She cleared the home of its decades-old mildew and created a "reverse" layout that placed the living area upstairs and the bedrooms below. In that common space, a large triangular window was installed to provide a place to see the cove beyond, and Thompson made room for full-length seating directly below its glass. 

A few steps away, Thompson went one step further with the view-heavy design. "A second-level outdoor shower is located in a small niche at the top of the stairs, which creates an interesting ambiguity between indoor and outdoor space." 

A second-story outdoor shower sits at the top of the stairs. California Faucets supplied the shower head and shower arm. Eco Arbor interlocking deck tiles were used on the floor. 

A second-story outdoor shower sits at the top of the stairs. California Faucets supplied the shower head and shower arm. Eco Arbor interlocking deck tiles were used on the floor. 

The downstairs renovation solved the potential need for more room. Two bedrooms can sleep four, but the third, well, it can sleep 12. 

"The bunk-bed room can handle all the kids," Thompson says. "There are also two small nooks off the hallway for spontaneous get-togethers, or for alone time." 

"The two queen bedrooms can handle two couples, while the bunk-bed room can handle all the kids," Thompson says. She also made sure every bunk had a window, to act as a "mini room."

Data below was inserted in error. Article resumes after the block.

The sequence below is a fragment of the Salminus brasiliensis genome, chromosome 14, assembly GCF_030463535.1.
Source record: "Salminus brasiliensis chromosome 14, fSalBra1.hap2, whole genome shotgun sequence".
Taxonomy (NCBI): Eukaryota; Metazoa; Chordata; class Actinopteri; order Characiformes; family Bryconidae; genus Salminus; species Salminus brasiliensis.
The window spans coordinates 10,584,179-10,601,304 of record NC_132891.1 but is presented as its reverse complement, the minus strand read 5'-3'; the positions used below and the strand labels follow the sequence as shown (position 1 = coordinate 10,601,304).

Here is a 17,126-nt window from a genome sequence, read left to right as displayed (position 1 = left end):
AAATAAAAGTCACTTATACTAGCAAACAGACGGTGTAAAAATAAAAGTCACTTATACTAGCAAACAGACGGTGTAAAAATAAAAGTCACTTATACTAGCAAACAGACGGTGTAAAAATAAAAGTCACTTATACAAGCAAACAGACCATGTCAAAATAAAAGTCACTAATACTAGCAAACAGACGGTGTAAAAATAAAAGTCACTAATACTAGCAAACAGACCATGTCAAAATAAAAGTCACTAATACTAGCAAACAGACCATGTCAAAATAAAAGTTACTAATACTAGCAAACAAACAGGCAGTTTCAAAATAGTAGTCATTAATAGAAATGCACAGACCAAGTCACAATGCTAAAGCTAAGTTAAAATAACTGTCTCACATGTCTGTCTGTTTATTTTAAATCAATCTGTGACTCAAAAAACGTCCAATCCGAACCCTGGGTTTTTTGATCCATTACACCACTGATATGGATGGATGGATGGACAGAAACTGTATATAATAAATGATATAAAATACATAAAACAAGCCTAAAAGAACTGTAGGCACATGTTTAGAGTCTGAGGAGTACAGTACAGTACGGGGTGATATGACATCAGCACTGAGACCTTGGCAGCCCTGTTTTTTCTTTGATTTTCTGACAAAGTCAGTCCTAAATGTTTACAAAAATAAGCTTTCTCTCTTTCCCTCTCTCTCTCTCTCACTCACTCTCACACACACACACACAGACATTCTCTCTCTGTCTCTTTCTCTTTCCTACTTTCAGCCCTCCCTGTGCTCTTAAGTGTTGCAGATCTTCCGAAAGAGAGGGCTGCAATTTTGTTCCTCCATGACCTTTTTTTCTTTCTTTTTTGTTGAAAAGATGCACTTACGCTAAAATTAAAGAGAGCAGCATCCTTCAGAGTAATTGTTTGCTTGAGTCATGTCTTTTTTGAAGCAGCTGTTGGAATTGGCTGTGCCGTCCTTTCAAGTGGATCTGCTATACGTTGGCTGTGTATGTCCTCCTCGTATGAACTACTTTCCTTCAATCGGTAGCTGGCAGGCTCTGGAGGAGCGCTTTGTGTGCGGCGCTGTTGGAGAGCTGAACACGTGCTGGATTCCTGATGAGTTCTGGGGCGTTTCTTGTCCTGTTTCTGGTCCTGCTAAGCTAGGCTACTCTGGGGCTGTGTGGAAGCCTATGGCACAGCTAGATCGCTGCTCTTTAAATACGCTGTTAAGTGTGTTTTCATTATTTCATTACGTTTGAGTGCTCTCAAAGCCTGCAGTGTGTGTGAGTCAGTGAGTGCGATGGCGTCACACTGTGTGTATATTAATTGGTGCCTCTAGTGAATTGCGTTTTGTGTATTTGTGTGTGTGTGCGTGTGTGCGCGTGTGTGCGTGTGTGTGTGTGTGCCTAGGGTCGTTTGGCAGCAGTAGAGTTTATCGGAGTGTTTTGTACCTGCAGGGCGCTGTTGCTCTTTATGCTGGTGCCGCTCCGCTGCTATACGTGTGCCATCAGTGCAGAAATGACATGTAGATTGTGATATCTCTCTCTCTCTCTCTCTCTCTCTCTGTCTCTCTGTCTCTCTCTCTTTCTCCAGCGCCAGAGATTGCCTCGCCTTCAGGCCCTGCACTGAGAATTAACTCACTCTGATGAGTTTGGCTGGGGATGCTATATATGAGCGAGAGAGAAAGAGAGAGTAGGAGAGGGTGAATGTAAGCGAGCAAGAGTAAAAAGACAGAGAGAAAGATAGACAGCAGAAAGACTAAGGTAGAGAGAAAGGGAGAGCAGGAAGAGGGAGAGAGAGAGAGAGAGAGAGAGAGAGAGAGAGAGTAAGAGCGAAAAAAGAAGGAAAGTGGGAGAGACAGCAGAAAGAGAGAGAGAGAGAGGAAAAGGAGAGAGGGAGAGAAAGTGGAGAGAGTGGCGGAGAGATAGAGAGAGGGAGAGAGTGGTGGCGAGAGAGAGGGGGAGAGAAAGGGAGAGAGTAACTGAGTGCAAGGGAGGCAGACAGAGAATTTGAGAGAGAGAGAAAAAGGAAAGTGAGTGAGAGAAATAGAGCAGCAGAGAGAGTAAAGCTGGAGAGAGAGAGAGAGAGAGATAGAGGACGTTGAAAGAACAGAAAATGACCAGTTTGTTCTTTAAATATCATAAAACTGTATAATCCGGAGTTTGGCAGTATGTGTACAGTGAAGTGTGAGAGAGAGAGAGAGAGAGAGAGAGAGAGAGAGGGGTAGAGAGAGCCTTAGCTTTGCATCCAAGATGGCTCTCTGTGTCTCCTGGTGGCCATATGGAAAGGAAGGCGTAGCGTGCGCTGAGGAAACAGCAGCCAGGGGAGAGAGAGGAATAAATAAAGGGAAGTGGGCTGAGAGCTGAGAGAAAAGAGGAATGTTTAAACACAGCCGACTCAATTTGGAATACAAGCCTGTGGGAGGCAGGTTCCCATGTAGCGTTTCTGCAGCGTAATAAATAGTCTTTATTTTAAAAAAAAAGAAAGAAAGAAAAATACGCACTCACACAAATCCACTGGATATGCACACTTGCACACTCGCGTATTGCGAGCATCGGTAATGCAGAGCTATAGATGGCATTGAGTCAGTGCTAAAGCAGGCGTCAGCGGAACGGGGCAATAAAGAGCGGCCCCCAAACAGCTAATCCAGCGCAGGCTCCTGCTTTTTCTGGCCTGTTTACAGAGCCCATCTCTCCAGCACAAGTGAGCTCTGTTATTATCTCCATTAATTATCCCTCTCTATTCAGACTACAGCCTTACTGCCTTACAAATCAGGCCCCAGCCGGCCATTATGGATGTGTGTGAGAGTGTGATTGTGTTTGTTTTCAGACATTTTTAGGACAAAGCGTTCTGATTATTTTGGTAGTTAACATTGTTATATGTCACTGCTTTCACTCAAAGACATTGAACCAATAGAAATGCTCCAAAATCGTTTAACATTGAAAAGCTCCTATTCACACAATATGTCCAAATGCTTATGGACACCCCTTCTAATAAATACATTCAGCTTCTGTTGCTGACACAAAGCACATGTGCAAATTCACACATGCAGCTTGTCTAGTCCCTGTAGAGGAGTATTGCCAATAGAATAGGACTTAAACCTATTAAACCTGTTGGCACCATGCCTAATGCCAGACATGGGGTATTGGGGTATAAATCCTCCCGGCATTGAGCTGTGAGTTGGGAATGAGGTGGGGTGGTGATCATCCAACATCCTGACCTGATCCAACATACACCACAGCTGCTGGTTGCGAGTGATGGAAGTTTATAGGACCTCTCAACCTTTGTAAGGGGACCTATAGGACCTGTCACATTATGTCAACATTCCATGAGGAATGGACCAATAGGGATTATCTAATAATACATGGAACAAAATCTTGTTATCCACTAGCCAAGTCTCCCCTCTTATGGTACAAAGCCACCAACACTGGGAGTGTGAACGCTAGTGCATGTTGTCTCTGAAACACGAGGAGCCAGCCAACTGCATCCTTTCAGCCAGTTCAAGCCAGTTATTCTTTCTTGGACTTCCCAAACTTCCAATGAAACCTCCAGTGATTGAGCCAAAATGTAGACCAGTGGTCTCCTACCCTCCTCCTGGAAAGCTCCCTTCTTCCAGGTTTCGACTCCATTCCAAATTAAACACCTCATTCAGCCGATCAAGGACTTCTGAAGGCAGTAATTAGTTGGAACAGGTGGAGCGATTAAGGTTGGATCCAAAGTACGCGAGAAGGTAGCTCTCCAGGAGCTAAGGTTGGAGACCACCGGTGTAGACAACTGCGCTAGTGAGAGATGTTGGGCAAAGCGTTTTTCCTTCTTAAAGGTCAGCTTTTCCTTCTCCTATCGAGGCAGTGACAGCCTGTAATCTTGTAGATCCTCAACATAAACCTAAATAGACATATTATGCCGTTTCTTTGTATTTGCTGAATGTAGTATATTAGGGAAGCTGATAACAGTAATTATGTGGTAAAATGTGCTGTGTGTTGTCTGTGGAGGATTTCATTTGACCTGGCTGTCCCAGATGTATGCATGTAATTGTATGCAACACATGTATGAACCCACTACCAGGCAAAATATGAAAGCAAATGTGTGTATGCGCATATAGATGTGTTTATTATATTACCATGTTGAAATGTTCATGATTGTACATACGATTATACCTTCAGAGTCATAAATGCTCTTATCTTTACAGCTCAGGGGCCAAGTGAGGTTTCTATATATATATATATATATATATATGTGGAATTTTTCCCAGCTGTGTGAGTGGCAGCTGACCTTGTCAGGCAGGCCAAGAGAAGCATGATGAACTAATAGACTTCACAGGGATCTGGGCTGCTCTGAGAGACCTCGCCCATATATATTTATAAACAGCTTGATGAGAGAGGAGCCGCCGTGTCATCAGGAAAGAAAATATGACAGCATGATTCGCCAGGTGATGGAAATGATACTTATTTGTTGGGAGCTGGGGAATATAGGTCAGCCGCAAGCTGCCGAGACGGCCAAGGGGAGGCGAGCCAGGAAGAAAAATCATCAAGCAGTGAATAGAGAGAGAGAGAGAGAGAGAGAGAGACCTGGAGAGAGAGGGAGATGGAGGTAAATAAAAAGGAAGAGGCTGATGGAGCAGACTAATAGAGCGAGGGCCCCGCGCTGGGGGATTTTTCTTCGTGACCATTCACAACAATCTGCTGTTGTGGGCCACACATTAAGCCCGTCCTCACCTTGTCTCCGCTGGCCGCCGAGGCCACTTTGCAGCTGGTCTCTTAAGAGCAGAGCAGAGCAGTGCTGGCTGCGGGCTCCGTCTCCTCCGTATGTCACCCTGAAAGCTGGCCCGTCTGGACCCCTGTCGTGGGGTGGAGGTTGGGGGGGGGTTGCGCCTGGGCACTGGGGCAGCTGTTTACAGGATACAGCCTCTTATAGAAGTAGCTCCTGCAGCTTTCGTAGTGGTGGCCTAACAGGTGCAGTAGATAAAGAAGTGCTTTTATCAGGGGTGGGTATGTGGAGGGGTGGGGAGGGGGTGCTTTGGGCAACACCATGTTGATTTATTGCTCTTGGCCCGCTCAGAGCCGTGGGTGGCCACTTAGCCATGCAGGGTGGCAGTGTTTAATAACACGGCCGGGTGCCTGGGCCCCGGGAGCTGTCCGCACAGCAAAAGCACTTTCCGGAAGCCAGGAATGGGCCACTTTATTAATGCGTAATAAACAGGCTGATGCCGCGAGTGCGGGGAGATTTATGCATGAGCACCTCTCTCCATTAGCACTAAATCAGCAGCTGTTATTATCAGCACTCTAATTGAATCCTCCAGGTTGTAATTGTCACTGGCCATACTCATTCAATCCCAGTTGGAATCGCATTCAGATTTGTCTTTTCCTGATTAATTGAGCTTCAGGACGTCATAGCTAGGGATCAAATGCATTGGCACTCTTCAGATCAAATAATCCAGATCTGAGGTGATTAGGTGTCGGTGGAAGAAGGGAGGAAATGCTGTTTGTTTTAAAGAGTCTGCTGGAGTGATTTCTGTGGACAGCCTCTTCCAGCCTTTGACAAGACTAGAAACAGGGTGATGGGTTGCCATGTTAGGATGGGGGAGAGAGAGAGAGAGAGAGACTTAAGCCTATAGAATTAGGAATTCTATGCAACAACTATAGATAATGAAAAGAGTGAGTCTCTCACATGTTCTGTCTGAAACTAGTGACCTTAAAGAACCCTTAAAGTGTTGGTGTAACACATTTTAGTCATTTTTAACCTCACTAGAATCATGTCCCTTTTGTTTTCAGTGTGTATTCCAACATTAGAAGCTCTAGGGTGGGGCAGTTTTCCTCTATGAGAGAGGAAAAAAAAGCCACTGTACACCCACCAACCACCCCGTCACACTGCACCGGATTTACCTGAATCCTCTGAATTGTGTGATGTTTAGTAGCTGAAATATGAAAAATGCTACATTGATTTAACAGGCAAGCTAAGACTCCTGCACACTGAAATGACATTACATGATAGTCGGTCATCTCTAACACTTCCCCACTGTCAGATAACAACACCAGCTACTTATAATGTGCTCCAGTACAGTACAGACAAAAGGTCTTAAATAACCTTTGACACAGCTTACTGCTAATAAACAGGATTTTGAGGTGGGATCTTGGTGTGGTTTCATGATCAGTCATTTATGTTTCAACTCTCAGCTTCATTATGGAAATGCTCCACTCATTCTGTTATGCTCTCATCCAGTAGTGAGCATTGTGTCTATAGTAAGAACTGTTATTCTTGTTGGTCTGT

"The two queen bedrooms can handle two couples, while the bunk-bed room can handle all the kids," Thompson says. She also made sure every bunk had a window, to act as a "mini room."

And to make sure that the downstairs and upstairs felt united, Thompson used one natural product throughout the home that's another nod to its setting: red oak. 

"Wood was chosen as a main feature of the property for three reasons," she says. "It sequesters carbon, so its use indoors is good for the environment. It also feels cool to the touch in the summer, and warm in the winter. The third reason is that a wooden interior references the old fishing cabins on the Vineyard that were built without insulation." 

"We took a 1970s kit greenhouse off the west side of the house, which was making the home overheat, and replaced that area of footprint with a covered porch that shades the western glass," Thompson says.

"We took a 1970s kit greenhouse off the west side of the house, which was making the home overheat, and replaced that area of footprint with a covered porch that shades the western glass," Thompson says.

Given the home's many skylights and large windows, as well as its multiple sliding doors, it's safe to say that Thompson achieved the overall goal. 

"The site has such beautiful views," she says. "We just had to find ways to open the house up to them." 

Project Details:

Architect: Maryann Thompson Architects  / @maryannthompsonarchitects

Builder: Tate Builders, Inc. 

Structural Engineer: Sourati Engineering Group

Civil Engineer: Schofield, Barbini, and Hoehn Inc. 

Landscape Design: Michael Van Valkenburgh Associates

Interior Design: Shelter

Cabinetry Design: Herrick and White 

Photography: Chuck Choi